Green activists have protested at the annual meeting of a prominent Edinburgh investment company over its alleged role in funding the climate crisis.
Campaigners from the group Toxic Bonds distributed leaflets to attendees of asset manager Abrdn’s AGM at Assembly Rooms in Scotland’s capital, and sang songs criticising the firm for its continued investment in fossil fuel companies.
The group claimed that Abrdn – known as Standard Life Aberdeen until 2021 – is “taking advantage” of the global bond market to fund “coal, oil and gas expansion” around the world. It also called on the company to protect its “long term investments” by excluding future funding for “risky coal developers” like the embattled Indian conglomerate, Adani.
Abrdn said it is a “responsible investor” which manages £37bn in sustainable assets and is “committed to driving the change required” to meet climate targets.
In February, The Ferret revealed that Abrdn is a major investor in bonds issued by Adani, which is the world’s largest private developer of coal. In March 2022 we found Abrdn had bought shares and bonds worth over £2bn in North Sea oil firms in the five years after the Paris Agreement – aimed at limiting climate change to safe levels – was signed in 2015.
Bonds are a form of debt issued by companies seeking additional money for their activities or to fund new projects. Investors – like Abrdn – buy this debt and are paid interest by the company as well as the value of the initial bond at the end of an agreed period.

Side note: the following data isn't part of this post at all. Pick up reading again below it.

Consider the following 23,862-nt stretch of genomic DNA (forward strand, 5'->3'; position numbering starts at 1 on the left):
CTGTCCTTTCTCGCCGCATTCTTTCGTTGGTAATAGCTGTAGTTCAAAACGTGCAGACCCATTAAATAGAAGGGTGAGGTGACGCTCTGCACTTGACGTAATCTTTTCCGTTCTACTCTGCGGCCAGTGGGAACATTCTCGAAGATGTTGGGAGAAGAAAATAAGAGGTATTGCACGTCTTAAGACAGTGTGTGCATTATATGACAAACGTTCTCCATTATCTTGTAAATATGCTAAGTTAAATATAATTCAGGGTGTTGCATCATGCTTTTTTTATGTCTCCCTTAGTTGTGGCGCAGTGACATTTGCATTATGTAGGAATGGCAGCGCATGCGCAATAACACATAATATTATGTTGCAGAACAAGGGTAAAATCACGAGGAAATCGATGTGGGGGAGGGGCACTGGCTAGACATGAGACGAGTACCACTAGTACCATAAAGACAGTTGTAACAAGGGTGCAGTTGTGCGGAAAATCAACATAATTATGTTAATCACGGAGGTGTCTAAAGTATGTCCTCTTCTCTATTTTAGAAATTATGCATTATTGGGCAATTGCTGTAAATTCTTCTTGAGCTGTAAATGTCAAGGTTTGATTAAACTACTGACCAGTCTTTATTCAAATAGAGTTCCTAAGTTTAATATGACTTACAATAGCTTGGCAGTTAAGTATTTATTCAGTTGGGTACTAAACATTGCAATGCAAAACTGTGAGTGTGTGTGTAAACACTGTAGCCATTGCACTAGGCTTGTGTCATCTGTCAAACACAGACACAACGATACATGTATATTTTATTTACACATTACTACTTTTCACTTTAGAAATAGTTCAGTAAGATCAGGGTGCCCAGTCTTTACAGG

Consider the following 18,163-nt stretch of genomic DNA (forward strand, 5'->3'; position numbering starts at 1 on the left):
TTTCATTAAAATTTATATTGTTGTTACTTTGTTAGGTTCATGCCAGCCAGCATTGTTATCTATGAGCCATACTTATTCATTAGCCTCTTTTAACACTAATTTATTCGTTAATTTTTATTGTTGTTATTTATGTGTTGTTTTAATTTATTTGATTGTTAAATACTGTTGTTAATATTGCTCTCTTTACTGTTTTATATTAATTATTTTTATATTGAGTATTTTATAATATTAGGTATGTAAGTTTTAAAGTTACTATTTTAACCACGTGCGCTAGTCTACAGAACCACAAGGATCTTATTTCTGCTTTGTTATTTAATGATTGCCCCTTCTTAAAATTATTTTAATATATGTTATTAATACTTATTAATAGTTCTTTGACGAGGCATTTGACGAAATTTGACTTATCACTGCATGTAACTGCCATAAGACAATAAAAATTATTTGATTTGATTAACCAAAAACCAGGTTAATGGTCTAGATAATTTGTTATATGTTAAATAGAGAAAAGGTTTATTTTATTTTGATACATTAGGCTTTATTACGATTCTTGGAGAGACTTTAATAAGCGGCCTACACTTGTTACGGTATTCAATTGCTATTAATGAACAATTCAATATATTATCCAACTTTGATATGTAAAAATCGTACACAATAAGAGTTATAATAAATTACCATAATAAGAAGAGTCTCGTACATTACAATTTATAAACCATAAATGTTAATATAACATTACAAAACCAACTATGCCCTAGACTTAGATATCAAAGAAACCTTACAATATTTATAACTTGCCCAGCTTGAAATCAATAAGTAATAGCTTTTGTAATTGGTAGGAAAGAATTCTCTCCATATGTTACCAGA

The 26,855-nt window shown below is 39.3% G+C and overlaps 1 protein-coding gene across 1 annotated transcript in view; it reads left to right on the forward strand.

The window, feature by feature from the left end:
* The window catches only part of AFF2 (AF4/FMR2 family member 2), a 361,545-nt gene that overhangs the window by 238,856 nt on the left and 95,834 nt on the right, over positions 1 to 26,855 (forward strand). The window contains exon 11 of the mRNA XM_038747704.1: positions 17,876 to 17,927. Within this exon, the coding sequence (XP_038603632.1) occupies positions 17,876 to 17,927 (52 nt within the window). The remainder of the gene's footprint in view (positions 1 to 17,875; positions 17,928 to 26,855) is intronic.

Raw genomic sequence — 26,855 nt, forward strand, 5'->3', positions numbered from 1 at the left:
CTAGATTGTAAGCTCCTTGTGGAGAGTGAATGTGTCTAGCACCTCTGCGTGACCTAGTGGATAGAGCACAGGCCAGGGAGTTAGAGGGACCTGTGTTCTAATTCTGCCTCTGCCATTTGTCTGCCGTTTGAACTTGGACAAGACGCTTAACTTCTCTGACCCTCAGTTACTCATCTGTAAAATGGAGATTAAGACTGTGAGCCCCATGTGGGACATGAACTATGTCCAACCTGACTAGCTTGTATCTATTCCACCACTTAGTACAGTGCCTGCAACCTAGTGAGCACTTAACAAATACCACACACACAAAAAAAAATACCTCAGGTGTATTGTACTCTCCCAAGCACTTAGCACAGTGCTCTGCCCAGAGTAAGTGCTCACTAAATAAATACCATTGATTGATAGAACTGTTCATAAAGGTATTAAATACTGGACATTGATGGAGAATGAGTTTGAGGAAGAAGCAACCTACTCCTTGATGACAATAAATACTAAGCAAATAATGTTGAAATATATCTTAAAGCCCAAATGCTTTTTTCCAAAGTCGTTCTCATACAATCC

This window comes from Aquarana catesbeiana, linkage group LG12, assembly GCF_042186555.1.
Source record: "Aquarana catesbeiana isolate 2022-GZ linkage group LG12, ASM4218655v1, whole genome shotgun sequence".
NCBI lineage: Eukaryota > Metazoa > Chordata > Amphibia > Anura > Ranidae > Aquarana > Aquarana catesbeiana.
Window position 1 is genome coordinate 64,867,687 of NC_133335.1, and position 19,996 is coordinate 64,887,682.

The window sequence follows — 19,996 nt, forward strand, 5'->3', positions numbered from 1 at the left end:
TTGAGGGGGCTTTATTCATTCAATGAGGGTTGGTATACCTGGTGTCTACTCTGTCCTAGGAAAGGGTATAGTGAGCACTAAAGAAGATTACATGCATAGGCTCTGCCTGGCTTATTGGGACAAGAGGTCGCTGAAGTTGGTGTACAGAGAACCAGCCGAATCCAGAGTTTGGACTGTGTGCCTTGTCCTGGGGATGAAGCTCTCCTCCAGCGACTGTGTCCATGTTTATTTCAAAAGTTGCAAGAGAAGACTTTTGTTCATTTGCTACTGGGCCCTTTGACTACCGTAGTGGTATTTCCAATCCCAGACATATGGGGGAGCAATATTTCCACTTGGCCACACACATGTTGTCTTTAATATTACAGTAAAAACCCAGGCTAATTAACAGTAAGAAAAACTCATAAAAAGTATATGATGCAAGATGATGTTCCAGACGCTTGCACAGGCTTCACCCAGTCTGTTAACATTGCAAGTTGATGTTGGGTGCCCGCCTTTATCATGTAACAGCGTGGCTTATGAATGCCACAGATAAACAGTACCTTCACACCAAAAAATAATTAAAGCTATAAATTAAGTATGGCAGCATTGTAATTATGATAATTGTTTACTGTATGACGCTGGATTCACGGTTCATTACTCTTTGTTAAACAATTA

According to Toxic Bonds, the bond market has emerged as a “back door” for oil, gas and coal companies to fund expansion projects, as other lenders such as banks tighten their rules on lending to the sector.
Coal companies are particularly reliant on accessing money through the bond markets and now raise two and a half times as much money through bonds as bank loans.
According to financial market research conducted by the German environmental organisation, Urgewald, Abrdn holds £920m worth of bonds issued by companies who are growing their fossil fuel operations. The company has bought bonds issued by major polluters including Shell, BP, and ExxonMobil.
The coordinator of the Toxic Bonds Network, Alice Delemare Tangpuori said Abrdn’s investments in companies like Adani are “inexcusable and begs the question of whether Abrdn is exercising its due diligence and performing in its investors and clients best interest”.
“Abrdn is taking advantage of the bond market to fund coal, oil and gas expansion,” Tangpuori argued.
An Abrdn spokesperson said: “As a responsible investor managing assets on behalf of many clients with different mandates and investment objectives, we believe it is important for asset managers to assess whether it is appropriate to impose targets and restrictions where they have not been mandated by the client.
“However, we do offer a variety of funds and investments for clients who wish to invest in line with specific sustainable criteria. We currently manage £37bn in sustainable assets.
“We will work with companies to encourage best practice and measure their transition to net zero.
“Where clients mandate, we can mitigate our exposure to coal and fossil fuels.”
Cover image thanks to Duncan McGlynn.